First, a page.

O ‘APEP, thou foe of Re’, get thee back! . . . thou shalt not come against Re’ in his two heavens when Re’ is in his heavens; he shall triumph over thee, thy tail shall be placed in thy mouth, and thou shalt chew thine own skin, it being cut into upon the altar of the gods, of the Great Ennead which is in Heliopolis.
This in particular suggests that the ouroboros is not a unique creature unto itself, but a state of being; potentially, a punitive one.
Although the title “ouroboros” is never associated with it, the most dangerous version of the creature that I have been able to come up with is the Norse Jormungandr, the Midgard Serpent. One of Loki’s three children by the giantess Angrboda (along with the Fenris Wolf and the goddess Hel), Odin threw the snake into the oceans to drown it. Instead, it grew to encircle the entire world. It remained allied to the giants (foes of the Aesir) and fights Thor to their mutual death at Ragnarok.
The fact that Jormungandr surrounds the earth doesn’t seem to have any cosmogonic importance except that releasing his tail signifies the beginning of Ragnarok. Mostly the value seems to come from the fact that the Midgard Serpent is just that big. Unrelated to its ouroboric aspect (I just made that word up), it is also hideously venomous.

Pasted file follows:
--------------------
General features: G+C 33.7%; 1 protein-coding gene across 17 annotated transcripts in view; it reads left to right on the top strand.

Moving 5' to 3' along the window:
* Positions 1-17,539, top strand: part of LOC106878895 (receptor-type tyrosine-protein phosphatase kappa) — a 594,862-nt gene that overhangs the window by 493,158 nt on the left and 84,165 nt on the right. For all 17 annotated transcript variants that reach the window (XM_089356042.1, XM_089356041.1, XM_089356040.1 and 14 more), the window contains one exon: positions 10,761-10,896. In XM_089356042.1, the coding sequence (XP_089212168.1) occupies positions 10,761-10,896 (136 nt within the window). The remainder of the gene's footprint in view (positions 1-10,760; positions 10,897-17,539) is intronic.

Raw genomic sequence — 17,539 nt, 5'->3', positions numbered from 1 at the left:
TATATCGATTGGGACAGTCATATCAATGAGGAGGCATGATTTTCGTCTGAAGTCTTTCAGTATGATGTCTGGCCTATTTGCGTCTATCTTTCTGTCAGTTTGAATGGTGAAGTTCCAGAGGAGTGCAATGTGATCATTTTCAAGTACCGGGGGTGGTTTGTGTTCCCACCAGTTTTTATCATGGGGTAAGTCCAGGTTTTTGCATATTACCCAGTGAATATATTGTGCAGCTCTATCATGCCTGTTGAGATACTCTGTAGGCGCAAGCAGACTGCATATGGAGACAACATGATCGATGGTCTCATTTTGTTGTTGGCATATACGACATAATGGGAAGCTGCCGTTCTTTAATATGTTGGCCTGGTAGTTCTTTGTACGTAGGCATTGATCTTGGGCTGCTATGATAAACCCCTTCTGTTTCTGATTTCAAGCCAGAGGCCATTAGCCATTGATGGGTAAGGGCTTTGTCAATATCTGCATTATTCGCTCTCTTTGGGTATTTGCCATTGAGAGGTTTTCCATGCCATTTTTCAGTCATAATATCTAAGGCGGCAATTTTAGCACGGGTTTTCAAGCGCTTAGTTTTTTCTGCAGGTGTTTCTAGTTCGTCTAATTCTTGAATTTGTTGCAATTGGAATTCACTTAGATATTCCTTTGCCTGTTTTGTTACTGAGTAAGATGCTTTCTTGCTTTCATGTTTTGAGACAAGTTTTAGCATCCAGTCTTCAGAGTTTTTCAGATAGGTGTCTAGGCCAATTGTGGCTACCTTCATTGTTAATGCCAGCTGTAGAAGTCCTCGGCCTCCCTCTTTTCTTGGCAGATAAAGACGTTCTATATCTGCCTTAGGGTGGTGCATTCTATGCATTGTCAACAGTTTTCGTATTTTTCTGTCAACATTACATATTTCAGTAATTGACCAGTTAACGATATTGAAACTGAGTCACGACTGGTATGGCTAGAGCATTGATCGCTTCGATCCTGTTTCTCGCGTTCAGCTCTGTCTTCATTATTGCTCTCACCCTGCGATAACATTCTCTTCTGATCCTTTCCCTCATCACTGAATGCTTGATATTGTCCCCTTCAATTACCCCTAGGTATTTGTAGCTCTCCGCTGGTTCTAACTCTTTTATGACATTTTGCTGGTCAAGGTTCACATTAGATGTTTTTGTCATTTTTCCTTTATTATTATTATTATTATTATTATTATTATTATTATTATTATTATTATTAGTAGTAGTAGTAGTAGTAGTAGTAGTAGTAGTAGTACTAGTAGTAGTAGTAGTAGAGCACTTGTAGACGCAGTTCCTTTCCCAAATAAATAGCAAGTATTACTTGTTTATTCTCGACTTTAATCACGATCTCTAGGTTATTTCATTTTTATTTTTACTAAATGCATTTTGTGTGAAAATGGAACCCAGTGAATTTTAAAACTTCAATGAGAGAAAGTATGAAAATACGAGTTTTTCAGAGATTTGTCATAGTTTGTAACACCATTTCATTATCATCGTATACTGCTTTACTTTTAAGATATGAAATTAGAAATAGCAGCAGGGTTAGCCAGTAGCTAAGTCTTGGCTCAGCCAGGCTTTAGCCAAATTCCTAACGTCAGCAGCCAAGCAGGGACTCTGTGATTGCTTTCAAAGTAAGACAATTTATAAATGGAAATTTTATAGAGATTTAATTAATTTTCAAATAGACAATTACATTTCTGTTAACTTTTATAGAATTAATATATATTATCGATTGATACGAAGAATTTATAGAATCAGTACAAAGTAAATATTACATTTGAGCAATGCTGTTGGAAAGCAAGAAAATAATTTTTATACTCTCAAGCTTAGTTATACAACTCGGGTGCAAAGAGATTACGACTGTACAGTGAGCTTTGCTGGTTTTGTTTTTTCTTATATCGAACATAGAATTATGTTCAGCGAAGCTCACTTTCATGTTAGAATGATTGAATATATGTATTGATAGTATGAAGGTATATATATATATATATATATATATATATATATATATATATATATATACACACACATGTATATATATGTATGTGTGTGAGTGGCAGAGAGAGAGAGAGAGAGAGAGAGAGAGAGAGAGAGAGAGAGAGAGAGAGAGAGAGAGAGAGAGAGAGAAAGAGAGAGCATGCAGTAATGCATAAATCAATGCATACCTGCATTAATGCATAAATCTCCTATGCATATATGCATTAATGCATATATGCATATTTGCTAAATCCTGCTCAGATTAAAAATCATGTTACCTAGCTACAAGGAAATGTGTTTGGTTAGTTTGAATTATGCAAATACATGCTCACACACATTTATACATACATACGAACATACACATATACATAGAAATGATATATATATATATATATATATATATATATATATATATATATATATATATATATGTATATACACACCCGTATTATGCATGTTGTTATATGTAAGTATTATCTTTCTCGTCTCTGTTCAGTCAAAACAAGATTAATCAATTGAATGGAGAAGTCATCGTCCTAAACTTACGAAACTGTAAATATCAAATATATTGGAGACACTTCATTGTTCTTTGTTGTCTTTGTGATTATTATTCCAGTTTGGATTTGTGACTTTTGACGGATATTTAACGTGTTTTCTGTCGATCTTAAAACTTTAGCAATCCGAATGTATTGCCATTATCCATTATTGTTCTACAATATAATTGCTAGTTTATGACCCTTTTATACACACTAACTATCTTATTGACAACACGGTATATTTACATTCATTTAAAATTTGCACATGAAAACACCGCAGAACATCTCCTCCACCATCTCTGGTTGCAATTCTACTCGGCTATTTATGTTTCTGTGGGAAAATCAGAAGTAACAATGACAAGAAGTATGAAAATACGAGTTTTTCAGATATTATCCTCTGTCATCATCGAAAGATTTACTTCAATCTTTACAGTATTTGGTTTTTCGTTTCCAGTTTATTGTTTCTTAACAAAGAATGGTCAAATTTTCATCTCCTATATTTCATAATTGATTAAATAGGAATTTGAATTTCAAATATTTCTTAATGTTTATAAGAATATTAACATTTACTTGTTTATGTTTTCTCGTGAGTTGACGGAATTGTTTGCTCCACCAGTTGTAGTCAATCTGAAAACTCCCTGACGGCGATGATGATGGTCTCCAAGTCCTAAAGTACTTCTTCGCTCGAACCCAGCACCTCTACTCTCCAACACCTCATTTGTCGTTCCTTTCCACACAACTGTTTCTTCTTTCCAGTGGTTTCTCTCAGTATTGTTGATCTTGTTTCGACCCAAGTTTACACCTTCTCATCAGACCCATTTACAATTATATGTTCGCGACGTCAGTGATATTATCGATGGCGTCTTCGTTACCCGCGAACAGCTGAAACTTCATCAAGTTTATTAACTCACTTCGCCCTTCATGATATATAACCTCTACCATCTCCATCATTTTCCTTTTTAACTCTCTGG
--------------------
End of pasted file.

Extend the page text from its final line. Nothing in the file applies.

There’s More than One Way to Circle a Snake
It’s more than a stretch to say that the ouroboros is all things to all people, but the lack of agreement around it means that an imaginative writer has the world wide open. The ouroboros can be an icon (Millennium); a symbol (infinity); a big snake. For me, the Tarot Magician offers some of the greatest inspiration, where all three of these aspects can come together.
The Magician is not inherently positive or negative, and the ouroboros that circles his waist does not have to be one or the other either. It might be a living tool or an ally, something that illustrates the Magician’s power and enables it alike.
The idea that the ouroboros is not itself a monster but a state-of-being is also powerful. In this case, the encircling snake is merely the iconic representation of infinite repetition. As a curse, beyond Apep, the stories of Tantalus and Sisyphus come to mind. How else could a person embody this idea?
At this point, the question of how the snake is biting itself becomes relevant and interesting. If the action is defensive (i.e. “circling the wagons”), perhaps the action protects the weakest point (Achilles could have used an ouroboros).
The biggest question for me – addressed by the Midgard Serpent – what happens when the snake stops being an ouroboros?
What happens when it lets go of its tail?
Also coincidentally, I’m back on monster patrol on October 24th with Sphinxes.
To find my image sources, simply click on the picture. For the text research, I owe special thanks to Christie Fox for getting me the relevant article (with a ton of sources in it).
van der Sluijs, Marinus Anthony and Anthony L. Peratt. 2009. “The Ouroboros as an Auroral Phenomenon,” in The Journal of Folklore Research, pp. 3-41. Indiana University Press. http://www.jstor.org/stable/40206938